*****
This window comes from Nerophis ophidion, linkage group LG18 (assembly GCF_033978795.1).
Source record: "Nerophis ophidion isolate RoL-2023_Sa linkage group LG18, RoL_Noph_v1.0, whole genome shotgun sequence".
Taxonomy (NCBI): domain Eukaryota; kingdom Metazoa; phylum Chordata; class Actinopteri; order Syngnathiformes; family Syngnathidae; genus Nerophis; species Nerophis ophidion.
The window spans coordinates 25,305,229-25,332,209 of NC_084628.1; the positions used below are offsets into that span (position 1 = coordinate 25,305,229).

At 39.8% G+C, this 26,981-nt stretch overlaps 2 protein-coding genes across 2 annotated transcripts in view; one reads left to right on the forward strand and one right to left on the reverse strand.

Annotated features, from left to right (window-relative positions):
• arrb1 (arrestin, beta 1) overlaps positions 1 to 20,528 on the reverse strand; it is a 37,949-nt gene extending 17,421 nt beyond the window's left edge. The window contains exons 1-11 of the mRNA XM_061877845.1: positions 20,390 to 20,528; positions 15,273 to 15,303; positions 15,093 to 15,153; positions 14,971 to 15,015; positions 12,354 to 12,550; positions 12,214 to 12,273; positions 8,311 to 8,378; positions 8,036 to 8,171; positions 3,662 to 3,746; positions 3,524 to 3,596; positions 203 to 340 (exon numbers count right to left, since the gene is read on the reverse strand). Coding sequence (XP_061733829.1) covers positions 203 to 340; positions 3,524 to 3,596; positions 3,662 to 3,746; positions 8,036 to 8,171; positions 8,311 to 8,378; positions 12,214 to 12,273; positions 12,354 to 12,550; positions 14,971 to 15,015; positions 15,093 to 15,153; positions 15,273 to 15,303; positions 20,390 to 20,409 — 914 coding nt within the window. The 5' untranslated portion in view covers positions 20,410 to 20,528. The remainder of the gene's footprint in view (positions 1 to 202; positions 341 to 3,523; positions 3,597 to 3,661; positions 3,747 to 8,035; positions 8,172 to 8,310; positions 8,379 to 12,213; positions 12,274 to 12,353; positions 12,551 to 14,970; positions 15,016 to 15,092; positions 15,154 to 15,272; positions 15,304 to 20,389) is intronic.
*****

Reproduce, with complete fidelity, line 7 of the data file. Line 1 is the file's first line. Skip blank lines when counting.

• arrb1 (arrestin, beta 1) overlaps positions 1 to 20,528 on the reverse strand; it is a 37,949-nt gene extending 17,421 nt beyond the window's left edge. The window contains exons 1-11 of the mRNA XM_061877845.1: positions 20,390 to 20,528; positions 15,273 to 15,303; positions 15,093 to 15,153; positions 14,971 to 15,015; positions 12,354 to 12,550; positions 12,214 to 12,273; positions 8,311 to 8,378; positions 8,036 to 8,171; positions 3,662 to 3,746; positions 3,524 to 3,596; positions 203 to 340 (exon numbers count right to left, since the gene is read on the reverse strand). Coding sequence (XP_061733829.1) covers positions 203 to 340; positions 3,524 to 3,596; positions 3,662 to 3,746; positions 8,036 to 8,171; positions 8,311 to 8,378; positions 12,214 to 12,273; positions 12,354 to 12,550; positions 14,971 to 15,015; positions 15,093 to 15,153; positions 15,273 to 15,303; positions 20,390 to 20,409 — 914 coding nt within the window. The 5' untranslated portion in view covers positions 20,410 to 20,528. The remainder of the gene's footprint in view (positions 1 to 202; positions 341 to 3,523; positions 3,597 to 3,661; positions 3,747 to 8,035; positions 8,172 to 8,310; positions 8,379 to 12,213; positions 12,274 to 12,353; positions 12,551 to 14,970; positions 15,016 to 15,092; positions 15,154 to 15,272; positions 15,304 to 20,389) is intronic.